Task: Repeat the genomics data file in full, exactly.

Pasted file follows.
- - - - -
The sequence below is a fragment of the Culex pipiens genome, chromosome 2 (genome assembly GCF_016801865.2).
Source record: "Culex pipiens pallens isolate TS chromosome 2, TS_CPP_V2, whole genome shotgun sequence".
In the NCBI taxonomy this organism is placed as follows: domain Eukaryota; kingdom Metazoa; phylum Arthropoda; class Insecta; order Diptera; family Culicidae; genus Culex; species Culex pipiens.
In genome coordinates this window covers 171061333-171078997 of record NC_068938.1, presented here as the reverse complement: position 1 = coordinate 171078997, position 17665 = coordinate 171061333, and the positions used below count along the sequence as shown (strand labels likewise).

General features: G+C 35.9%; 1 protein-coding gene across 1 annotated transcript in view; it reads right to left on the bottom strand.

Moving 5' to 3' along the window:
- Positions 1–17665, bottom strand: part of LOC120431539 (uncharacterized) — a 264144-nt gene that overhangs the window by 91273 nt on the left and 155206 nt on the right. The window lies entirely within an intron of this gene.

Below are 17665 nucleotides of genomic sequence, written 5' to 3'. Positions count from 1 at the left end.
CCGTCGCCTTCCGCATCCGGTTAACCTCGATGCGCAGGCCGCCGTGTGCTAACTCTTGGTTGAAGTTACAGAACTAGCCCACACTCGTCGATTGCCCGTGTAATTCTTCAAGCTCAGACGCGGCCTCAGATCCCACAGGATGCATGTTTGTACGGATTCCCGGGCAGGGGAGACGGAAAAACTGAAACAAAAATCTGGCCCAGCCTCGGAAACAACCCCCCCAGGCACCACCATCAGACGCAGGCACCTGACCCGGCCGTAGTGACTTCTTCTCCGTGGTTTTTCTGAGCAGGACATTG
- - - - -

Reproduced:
The sequence below is a fragment of the Culex pipiens genome, chromosome 2 (genome assembly GCF_016801865.2).
Source record: "Culex pipiens pallens isolate TS chromosome 2, TS_CPP_V2, whole genome shotgun sequence".
In the NCBI taxonomy this organism is placed as follows: domain Eukaryota; kingdom Metazoa; phylum Arthropoda; class Insecta; order Diptera; family Culicidae; genus Culex; species Culex pipiens.
In genome coordinates this window covers 171061333-171078997 of record NC_068938.1, presented here as the reverse complement: position 1 = coordinate 171078997, position 17665 = coordinate 171061333, and the positions used below count along the sequence as shown (strand labels likewise).

General features: G+C 35.9%; 1 protein-coding gene across 1 annotated transcript in view; it reads right to left on the bottom strand.

Moving 5' to 3' along the window:
- Positions 1–17665, bottom strand: part of LOC120431539 (uncharacterized) — a 264144-nt gene that overhangs the window by 91273 nt on the left and 155206 nt on the right. The window lies entirely within an intron of this gene.

Below are 17665 nucleotides of genomic sequence, written 5' to 3'. Positions count from 1 at the left end.
CCGTCGCCTTCCGCATCCGGTTAACCTCGATGCGCAGGCCGCCGTGTGCTAACTCTTGGTTGAAGTTACAGAACTAGCCCACACTCGTCGATTGCCCGTGTAATTCTTCAAGCTCAGACGCGGCCTCAGATCCCACAGGATGCATGTTTGTACGGATTCCCGGGCAGGGGAGACGGAAAAACTGAAACAAAAATCTGGCCCAGCCTCGGAAACAACCCCCCCAGGCACCACCATCAGACGCAGGCACCTGACCCGGCCGTAGTGACTTCTTCTCCGTGGTTTTTCTGAGCAGGACATTG